Another couple of Barbie Thoughts (WARNING contains spoilers)

This film begins with a relentless series of references to the film 2001: A Space Odyssey, the music and visuals here remind us of the opening scene of that Kubrick classic. But in Barbie the screen is full of little girls playing with their dolls. It’s not very exciting and the predominant colour is… beige. Now there’s nothing wrong with beige, but it is a colour that can sometimes be associated with things being a bit dull and uninteresting. And in the scene the little girls suddenly encounter a huge glamorous Barbie, and so decide to smash their beige baby dolls, disposing of them forever, so they can embark on a much more interesting life with new shiny Barbie.

Jump to the end of the movie and we find Barbie now living in the real world, walking into a huge corporate building. Is she going to be the new boss of Mattel? Is she going to be coming up with lots of exciting new ideas? Is she starting her own company? Nope. She’s going there to see her gynaecologist. And what colour is she wearing? Pink? Sassy black and white? Nope. Beige. Barbie is embracing reality. Normality. The day-to-day existence of most of us. And which new doll has been adopted into the Barbie world because of the adventures in this movie? Ordinary Barbie.

My wife pointed this out to me, and so I’m pinching her genius thoughts here. And also the genius thoughts of my daughter who pointed something else out. I think all men should see this film, because, with all its comedy, it is quite an indictment on the behaviour of so many men in the world. It could be a wake-up call. Sidelined by all the Barbies, feeling lost and left out, the many Kens kick back with a macho version of themselves, taking over Barbie world and muscling up, driving big cars, and endlessly playing their guitars at the women. Referring to the Barbies as their long-term, long-distance, low-commitment, casual girlfriends. (ouch!) But here’s the thing, at one point Ken hides his face because he is crying, and Barbie tells him it’s okay to cry. However, as my daughter pointed out, what they should have done is have one of the Kens tell him it’s okay to cry. Because not much will change unless we men tell each other those kinds of things.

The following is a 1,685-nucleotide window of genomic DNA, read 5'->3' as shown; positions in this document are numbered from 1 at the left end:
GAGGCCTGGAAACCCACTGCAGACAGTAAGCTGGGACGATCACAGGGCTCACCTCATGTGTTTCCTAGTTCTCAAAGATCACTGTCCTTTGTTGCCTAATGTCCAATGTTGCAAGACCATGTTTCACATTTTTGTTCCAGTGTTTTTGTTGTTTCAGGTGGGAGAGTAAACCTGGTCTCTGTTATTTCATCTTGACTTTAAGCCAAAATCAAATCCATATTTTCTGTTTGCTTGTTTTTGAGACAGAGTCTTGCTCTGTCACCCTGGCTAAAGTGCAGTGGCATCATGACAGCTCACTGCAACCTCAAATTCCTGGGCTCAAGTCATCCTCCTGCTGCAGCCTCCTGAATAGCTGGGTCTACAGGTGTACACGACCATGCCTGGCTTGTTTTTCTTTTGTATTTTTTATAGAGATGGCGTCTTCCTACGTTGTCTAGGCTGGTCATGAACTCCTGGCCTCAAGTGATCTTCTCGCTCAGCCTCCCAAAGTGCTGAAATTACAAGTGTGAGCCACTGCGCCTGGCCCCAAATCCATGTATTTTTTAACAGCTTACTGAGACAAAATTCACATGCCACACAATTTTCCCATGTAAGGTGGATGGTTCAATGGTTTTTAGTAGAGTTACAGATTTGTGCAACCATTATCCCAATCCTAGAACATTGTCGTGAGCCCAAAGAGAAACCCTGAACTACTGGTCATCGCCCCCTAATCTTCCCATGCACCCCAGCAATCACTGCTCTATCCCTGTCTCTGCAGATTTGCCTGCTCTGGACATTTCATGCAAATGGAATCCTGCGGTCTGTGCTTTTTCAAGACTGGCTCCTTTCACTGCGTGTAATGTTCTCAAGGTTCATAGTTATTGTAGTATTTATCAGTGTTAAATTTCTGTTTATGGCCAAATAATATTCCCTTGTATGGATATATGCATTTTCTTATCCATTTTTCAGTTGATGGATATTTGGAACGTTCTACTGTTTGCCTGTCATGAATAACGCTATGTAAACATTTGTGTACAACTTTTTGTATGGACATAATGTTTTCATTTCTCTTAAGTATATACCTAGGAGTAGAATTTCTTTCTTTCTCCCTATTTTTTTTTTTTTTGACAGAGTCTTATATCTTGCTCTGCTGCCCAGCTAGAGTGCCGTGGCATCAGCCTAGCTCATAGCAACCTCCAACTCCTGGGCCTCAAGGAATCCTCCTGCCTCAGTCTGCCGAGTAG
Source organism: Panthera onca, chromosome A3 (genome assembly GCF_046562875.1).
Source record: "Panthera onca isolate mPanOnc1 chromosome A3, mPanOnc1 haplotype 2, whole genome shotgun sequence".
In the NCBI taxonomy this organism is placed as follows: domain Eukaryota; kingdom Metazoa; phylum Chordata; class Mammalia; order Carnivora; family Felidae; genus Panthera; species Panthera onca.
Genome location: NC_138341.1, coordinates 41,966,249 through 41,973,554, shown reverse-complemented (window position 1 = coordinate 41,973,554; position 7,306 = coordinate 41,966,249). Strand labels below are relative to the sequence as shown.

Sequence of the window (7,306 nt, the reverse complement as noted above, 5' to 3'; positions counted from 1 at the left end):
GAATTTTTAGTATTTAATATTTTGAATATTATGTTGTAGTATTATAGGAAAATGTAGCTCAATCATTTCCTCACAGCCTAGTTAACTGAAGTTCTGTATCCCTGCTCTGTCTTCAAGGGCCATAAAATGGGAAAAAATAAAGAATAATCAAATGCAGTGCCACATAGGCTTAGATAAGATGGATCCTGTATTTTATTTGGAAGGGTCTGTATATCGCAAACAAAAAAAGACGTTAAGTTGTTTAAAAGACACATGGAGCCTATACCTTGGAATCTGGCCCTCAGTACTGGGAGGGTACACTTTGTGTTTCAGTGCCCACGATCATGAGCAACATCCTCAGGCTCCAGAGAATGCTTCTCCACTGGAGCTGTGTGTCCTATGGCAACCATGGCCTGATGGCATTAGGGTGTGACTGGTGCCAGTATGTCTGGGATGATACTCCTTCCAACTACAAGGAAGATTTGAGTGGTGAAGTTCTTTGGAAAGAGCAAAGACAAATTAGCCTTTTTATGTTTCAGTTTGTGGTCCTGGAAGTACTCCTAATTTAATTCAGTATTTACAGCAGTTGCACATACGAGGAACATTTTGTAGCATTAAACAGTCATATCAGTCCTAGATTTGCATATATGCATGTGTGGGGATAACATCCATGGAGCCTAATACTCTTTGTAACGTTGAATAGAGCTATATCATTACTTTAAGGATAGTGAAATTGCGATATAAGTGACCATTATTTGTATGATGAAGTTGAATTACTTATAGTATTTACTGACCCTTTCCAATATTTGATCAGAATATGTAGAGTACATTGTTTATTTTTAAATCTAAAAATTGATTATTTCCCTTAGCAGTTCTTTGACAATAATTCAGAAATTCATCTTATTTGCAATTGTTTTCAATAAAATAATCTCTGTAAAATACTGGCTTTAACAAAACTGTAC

I don’t think many men will go see this film, partly because they will wonder what their buddies will say. I felt very at ease telling my female friends I was going to see Barbie, not least because I knew that being directed by Greta Gerwig, it would be profound and thought-provoking. But I was more cautious about telling the men. And that’s daft. We men are so much at the mercy of peer-pressure. We are all grunting and shuffling and flexing our way through life, afraid to be different in case we look foolish. I know that’s a ridiculous generalisation, but there’s certainly plenty of us to generalise about. Me included. Let’s man up if we can, even just a little, and be a tad more vulnerable, and obviously weaker, and just a little more upfront about what life is really like. We may feel about as cool as a waddling duck, but healthy humanity is found in reality, not in oneupmanship and the false economy of pleasing the other guy. 

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